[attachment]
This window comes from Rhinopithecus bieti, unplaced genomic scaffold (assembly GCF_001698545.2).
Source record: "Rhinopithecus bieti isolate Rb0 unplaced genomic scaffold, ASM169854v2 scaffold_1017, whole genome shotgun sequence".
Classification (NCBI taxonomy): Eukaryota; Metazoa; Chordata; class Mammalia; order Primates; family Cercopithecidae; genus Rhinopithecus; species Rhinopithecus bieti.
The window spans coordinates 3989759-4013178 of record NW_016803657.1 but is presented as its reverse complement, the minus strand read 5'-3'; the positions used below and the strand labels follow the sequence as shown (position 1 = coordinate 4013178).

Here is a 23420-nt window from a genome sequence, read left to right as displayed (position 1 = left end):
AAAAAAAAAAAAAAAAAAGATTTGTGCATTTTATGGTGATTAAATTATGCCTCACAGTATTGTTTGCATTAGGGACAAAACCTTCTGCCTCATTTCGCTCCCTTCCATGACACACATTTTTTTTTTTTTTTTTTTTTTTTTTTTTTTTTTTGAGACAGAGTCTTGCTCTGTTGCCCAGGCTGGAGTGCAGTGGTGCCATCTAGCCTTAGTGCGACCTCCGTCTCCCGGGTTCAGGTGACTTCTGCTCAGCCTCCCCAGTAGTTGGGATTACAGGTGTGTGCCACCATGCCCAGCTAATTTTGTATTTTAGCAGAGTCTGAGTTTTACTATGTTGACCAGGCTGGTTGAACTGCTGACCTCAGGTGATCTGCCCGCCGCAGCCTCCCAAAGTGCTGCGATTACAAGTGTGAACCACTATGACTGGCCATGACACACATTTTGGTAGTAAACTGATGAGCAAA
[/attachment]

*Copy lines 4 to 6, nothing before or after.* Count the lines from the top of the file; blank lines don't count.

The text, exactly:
The window spans coordinates 3989759-4013178 of record NW_016803657.1 but is presented as its reverse complement, the minus strand read 5'-3'; the positions used below and the strand labels follow the sequence as shown (position 1 = coordinate 4013178).

Here is a 23420-nt window from a genome sequence, read left to right as displayed (position 1 = left end):
AAAAAAAAAAAAAAAAAAGATTTGTGCATTTTATGGTGATTAAATTATGCCTCACAGTATTGTTTGCATTAGGGACAAAACCTTCTGCCTCATTTCGCTCCCTTCCATGACACACATTTTTTTTTTTTTTTTTTTTTTTTTTTTTTTTTTTGAGACAGAGTCTTGCTCTGTTGCCCAGGCTGGAGTGCAGTGGTGCCATCTAGCCTTAGTGCGACCTCCGTCTCCCGGGTTCAGGTGACTTCTGCTCAGCCTCCCCAGTAGTTGGGATTACAGGTGTGTGCCACCATGCCCAGCTAATTTTGTATTTTAGCAGAGTCTGAGTTTTACTATGTTGACCAGGCTGGTTGAACTGCTGACCTCAGGTGATCTGCCCGCCGCAGCCTCCCAAAGTGCTGCGATTACAAGTGTGAACCACTATGACTGGCCATGACACACATTTTGGTAGTAAACTGATGAGCAAA